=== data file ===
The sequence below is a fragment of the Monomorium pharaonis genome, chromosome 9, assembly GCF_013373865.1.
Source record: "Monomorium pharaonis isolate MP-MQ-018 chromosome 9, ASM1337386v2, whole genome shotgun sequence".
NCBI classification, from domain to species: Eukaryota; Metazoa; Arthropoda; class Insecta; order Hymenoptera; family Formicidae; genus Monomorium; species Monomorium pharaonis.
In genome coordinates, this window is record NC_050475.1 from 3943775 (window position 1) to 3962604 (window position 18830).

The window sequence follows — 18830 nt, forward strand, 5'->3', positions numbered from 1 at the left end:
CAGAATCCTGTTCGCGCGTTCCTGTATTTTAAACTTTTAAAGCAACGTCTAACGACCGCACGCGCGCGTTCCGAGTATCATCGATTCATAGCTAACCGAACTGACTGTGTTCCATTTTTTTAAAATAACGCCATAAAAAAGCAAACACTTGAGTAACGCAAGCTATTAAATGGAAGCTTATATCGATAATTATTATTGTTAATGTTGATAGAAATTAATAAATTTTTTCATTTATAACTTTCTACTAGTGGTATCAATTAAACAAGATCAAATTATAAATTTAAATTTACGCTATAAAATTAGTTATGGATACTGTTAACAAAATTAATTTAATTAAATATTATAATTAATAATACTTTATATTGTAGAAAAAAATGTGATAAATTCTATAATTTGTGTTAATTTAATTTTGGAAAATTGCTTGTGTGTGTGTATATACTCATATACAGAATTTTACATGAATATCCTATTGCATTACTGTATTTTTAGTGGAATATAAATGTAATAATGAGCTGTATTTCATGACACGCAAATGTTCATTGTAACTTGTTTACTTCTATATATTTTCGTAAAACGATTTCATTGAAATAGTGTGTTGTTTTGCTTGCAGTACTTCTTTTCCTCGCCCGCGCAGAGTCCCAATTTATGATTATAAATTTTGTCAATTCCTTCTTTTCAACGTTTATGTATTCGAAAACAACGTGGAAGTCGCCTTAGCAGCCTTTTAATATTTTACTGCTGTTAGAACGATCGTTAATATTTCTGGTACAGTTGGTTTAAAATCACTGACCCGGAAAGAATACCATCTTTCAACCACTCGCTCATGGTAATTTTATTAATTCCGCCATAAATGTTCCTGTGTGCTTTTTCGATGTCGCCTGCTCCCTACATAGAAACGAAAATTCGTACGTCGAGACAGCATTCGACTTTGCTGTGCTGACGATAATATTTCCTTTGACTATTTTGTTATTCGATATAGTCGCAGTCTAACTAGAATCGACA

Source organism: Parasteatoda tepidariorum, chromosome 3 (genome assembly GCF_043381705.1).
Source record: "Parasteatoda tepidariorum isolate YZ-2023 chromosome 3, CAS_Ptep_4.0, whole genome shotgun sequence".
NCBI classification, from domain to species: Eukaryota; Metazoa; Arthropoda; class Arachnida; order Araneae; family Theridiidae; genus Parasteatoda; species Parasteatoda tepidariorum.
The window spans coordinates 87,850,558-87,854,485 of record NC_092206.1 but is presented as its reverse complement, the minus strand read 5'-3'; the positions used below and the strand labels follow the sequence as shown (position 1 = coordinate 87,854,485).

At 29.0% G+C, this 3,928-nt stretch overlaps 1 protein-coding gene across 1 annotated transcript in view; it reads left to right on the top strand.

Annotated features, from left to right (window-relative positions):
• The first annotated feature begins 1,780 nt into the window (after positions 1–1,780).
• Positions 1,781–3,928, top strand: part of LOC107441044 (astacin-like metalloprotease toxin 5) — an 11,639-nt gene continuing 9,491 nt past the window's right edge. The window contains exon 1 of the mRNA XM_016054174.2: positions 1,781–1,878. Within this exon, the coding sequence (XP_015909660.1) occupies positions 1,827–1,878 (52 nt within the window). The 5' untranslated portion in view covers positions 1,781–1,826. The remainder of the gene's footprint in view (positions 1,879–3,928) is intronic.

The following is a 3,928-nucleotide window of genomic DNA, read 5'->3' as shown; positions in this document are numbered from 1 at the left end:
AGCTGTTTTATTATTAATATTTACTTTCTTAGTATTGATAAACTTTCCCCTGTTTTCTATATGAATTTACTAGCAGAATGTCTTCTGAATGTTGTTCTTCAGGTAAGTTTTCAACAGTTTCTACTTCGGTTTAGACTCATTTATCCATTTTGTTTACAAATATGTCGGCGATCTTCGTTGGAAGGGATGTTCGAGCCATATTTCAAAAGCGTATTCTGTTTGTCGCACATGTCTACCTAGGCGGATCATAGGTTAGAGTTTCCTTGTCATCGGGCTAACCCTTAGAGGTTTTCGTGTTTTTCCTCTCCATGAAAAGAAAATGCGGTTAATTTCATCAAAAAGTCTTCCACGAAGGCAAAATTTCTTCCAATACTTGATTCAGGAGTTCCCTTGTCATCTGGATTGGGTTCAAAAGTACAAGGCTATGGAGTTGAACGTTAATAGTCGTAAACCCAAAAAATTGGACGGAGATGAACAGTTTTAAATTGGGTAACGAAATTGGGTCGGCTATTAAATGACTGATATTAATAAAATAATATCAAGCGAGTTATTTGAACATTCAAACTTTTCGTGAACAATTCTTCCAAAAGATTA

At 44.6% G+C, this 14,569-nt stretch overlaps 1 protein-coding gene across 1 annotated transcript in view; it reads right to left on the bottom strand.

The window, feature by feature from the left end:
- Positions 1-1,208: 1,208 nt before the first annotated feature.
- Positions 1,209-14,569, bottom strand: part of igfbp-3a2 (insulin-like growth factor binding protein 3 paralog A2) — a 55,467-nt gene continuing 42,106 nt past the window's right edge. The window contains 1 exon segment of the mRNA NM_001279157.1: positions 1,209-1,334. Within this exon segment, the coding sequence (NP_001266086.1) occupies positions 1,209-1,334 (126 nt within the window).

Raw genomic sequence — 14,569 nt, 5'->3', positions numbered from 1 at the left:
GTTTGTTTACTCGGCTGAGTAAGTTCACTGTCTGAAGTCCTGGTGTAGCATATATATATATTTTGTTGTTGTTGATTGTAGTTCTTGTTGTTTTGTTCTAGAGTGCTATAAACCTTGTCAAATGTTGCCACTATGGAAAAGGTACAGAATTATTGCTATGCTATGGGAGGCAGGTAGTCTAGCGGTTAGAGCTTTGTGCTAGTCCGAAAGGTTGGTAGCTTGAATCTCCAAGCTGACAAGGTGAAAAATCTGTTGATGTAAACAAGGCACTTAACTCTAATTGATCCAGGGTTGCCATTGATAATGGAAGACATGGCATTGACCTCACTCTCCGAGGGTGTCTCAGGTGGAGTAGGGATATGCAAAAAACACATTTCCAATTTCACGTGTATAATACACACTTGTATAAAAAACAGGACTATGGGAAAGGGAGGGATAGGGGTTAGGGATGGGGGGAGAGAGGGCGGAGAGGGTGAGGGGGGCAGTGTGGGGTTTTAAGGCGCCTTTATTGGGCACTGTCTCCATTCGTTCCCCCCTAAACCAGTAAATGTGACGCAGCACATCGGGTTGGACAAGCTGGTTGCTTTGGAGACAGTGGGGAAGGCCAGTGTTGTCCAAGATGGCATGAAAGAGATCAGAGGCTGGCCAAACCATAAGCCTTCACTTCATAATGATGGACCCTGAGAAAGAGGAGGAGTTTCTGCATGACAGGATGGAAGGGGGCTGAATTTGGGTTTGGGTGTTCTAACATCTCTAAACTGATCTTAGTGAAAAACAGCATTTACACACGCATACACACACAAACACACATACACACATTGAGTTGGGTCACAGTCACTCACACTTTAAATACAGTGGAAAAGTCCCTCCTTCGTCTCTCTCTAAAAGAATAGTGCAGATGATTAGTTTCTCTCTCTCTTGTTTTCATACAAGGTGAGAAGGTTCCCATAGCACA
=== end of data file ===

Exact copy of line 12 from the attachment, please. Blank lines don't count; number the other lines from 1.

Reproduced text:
Annotated features, from left to right (window-relative positions):